Most Young People Do Care About Privacy, Reputation, Pew Says

 
 
By Clint Boulton  |  Posted 2010-05-26 Email Print this article Print
 
 
 
 
 
 
 

Some 71 percent of social networking users aged 18 to 29 have changed the privacy settings on their profile to limit what they share with others online, according to a new digital identity survey from Pew Research Center. That compares to just 55 percent of social site users ages 50 to 64 who have changed their privacy settings. In short, the older the user is, the less likely he is to limit personal info online. The findings take on an interesting dimension in light of the fact that Facebook just changed its privacy settings again, making them easier for users to manage.

People, especially young ones, are quite conscientious about tending to their reputation on the Web, according to a Pew Research Center report.

Some 71 percent of social networking users aged 18 to 29 have changed the privacy settings on their profile to limit what they share with others online. That compares to just 55 percent of social site users ages 50 to 64 who have changed their privacy settings.

Moreover, 44 percent of young adult Web users limit the amount of personal info available about themselves online.

The older the user is, the less likely he is to limit personal info online. Only 33 percent Web users ages 30 to 49 and 25 percent of users ages 50 to 64 limit their info. Just 20 percent of users 65 and older limit info.

The numbers come at a time when users have generated massive amounts of information online by using search engines and social networks such as Facebook, MySpace and Twitter.

This includes data created from the use of Web applications, including games and communications and collaborations software.

Nearly 500 million people flock to share links, photos and videos and play games such as "Zynga's Farmville" or "Mafia Wars" on Facebook, for example.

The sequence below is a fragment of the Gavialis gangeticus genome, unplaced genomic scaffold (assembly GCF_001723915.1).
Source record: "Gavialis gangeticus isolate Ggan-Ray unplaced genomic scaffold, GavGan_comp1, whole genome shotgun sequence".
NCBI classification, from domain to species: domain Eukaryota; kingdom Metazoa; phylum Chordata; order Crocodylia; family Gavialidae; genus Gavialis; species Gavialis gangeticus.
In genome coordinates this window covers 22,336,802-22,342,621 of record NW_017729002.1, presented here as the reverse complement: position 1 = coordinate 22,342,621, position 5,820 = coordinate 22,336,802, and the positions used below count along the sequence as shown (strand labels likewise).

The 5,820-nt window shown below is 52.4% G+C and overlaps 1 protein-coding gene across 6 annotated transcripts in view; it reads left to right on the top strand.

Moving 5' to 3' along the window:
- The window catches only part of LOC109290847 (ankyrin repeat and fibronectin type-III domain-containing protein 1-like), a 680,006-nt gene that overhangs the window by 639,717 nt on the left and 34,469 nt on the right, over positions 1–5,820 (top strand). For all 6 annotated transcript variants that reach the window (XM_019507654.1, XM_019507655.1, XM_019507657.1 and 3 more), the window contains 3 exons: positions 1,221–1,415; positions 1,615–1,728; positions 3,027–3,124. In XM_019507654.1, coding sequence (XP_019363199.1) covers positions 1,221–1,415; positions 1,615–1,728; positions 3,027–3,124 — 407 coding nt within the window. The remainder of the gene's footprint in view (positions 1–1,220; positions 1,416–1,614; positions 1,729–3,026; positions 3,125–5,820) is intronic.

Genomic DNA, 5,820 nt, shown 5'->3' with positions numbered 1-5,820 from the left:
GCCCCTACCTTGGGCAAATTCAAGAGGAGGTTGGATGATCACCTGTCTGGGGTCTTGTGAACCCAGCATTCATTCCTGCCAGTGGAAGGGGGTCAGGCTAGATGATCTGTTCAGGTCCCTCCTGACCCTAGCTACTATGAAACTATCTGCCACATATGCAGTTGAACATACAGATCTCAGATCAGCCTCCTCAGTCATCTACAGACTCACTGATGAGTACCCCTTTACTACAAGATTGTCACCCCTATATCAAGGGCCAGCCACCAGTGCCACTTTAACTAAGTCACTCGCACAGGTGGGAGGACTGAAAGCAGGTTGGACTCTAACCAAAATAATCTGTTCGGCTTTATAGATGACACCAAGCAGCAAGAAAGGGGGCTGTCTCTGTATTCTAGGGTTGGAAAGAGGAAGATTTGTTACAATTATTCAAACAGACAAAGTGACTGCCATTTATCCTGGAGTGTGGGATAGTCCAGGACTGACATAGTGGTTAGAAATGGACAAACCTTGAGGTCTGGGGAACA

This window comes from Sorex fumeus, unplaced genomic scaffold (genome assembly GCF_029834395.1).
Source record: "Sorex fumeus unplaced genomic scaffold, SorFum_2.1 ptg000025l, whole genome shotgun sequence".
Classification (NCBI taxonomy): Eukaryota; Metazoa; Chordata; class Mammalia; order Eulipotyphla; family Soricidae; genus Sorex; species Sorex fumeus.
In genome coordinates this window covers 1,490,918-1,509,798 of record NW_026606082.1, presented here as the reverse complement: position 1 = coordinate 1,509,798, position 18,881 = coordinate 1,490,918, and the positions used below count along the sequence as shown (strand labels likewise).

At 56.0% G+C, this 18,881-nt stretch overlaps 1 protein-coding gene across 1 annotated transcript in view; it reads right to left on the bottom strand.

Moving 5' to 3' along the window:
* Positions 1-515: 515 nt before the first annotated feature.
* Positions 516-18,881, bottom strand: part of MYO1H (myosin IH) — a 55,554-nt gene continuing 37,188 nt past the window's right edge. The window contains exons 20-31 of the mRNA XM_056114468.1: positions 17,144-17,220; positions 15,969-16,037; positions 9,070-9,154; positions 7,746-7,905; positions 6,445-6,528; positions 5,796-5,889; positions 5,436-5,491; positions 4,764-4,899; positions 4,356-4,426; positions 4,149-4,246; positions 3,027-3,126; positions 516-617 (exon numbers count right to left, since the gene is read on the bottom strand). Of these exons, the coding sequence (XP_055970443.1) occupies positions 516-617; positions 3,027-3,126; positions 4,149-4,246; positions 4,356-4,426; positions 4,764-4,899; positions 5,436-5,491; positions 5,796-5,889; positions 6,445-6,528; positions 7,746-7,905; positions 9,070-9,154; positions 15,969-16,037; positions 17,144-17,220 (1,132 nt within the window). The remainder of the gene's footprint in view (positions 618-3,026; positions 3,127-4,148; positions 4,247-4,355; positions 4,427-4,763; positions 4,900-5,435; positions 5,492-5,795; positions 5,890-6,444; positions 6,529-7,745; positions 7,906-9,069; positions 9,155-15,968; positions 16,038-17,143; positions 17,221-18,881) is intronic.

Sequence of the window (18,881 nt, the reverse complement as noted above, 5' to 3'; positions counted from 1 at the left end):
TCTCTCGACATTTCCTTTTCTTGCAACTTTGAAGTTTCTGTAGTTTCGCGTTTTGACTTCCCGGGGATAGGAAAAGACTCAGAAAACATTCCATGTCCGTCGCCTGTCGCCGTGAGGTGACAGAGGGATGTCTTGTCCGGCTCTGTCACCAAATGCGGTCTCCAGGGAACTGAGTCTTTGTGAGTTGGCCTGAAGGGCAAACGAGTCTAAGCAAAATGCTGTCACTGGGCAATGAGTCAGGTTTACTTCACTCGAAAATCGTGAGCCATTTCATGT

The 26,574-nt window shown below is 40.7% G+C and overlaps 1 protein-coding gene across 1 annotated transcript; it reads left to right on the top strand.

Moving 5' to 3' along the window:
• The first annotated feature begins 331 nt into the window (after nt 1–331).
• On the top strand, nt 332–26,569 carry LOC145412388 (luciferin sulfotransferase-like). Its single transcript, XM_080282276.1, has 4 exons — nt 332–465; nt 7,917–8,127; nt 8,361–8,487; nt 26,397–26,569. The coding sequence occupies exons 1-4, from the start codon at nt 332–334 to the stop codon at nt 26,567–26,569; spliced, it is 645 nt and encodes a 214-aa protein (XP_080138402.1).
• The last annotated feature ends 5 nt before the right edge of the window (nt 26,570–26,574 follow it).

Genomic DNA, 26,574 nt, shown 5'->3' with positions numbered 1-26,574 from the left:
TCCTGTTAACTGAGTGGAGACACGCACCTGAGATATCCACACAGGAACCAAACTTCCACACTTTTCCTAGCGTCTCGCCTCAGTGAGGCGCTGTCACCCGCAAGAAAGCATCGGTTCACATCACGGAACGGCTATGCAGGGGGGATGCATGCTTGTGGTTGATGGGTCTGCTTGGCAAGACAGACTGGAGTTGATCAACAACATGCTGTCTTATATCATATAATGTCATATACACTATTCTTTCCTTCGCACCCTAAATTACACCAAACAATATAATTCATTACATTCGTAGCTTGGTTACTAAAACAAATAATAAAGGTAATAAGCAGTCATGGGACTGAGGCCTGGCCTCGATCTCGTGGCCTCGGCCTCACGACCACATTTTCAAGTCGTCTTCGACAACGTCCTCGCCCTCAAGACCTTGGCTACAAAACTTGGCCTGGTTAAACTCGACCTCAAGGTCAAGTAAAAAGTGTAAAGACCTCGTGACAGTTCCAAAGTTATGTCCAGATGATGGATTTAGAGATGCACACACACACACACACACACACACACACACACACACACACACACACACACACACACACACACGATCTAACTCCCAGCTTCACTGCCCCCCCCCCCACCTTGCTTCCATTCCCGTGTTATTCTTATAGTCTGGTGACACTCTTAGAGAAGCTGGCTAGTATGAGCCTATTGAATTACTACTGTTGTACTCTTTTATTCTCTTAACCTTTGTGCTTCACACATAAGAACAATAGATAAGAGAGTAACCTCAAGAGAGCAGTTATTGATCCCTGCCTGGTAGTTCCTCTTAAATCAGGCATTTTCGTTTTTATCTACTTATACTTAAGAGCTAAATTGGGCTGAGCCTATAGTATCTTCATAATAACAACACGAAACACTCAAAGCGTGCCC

Pew research analyst Mary Madden said many young users are refining their approach to information-sharing on the fly.

These users are frequently changing privacy settings on profiles, customizing who can see certain updates and deleting unwanted information about themselves.

"Contrary to the popular perception that younger users embrace a laissez-faire attitude about their online reputations, young adults are often more vigilant than older adults when it comes to managing their online identities," Madden wrote in her May 26 report.

Pew researchers surveyed by phone 2,253 adults in August and September of 2009. Some 57 percent of Internet users said they have used Google, Bing, Yahoo or some other search engine to look up their name and see what information was available about them online. That number is up from 47 percent of people from 2006.

Conversely, 38 percent of Internet users have searched online for information about their friends, a boost from the 2006 figure of 26 percent. 

This led Pew to conclude that reputation management has now become a "defining feature" for many Web users. Others, however, don't seem to care and subscribe to Facebook CEO Mark Zuckerberg's view that the world wants to be open and share information online.

Madden's reputation management findings take on an interesting dimension in light of the fact that Facebook just changed its privacy settings again, making them easier for users to manage.

Facebook users may select to share information with friends, friends of friends or everyone and customize their settings from one page with a single click.  


 
 
 
 
 
 
 
 
 
 
 

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